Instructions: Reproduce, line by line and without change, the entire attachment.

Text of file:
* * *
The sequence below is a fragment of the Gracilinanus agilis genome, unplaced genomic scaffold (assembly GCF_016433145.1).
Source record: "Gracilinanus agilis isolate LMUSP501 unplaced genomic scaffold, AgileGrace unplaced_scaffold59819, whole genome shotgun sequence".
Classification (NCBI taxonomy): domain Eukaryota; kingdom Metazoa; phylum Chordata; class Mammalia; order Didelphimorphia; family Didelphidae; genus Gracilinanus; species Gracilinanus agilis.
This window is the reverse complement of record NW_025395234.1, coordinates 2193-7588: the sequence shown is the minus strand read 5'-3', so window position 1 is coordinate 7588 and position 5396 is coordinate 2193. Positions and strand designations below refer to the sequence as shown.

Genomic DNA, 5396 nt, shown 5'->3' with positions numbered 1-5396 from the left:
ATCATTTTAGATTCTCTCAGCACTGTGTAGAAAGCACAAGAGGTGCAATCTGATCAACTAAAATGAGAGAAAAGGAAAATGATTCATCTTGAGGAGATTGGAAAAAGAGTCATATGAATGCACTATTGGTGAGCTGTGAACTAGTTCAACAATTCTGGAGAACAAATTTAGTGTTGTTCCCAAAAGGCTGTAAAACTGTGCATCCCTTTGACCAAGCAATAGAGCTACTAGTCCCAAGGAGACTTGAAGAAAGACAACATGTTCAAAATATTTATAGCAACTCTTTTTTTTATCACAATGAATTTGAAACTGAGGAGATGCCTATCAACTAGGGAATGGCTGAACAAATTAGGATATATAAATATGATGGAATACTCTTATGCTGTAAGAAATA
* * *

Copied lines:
The sequence below is a fragment of the Gracilinanus agilis genome, unplaced genomic scaffold (assembly GCF_016433145.1).
Source record: "Gracilinanus agilis isolate LMUSP501 unplaced genomic scaffold, AgileGrace unplaced_scaffold59819, whole genome shotgun sequence".
Classification (NCBI taxonomy): domain Eukaryota; kingdom Metazoa; phylum Chordata; class Mammalia; order Didelphimorphia; family Didelphidae; genus Gracilinanus; species Gracilinanus agilis.
This window is the reverse complement of record NW_025395234.1, coordinates 2193-7588: the sequence shown is the minus strand read 5'-3', so window position 1 is coordinate 7588 and position 5396 is coordinate 2193. Positions and strand designations below refer to the sequence as shown.

Genomic DNA, 5396 nt, shown 5'->3' with positions numbered 1-5396 from the left:
ATCATTTTAGATTCTCTCAGCACTGTGTAGAAAGCACAAGAGGTGCAATCTGATCAACTAAAATGAGAGAAAAGGAAAATGATTCATCTTGAGGAGATTGGAAAAAGAGTCATATGAATGCACTATTGGTGAGCTGTGAACTAGTTCAACAATTCTGGAGAACAAATTTAGTGTTGTTCCCAAAAGGCTGTAAAACTGTGCATCCCTTTGACCAAGCAATAGAGCTACTAGTCCCAAGGAGACTTGAAGAAAGACAACATGTTCAAAATATTTATAGCAACTCTTTTTTTTATCACAATGAATTTGAAACTGAGGAGATGCCTATCAACTAGGGAATGGCTGAACAAATTAGGATATATAAATATGATGGAATACTCTTATGCTGTAAGAAATA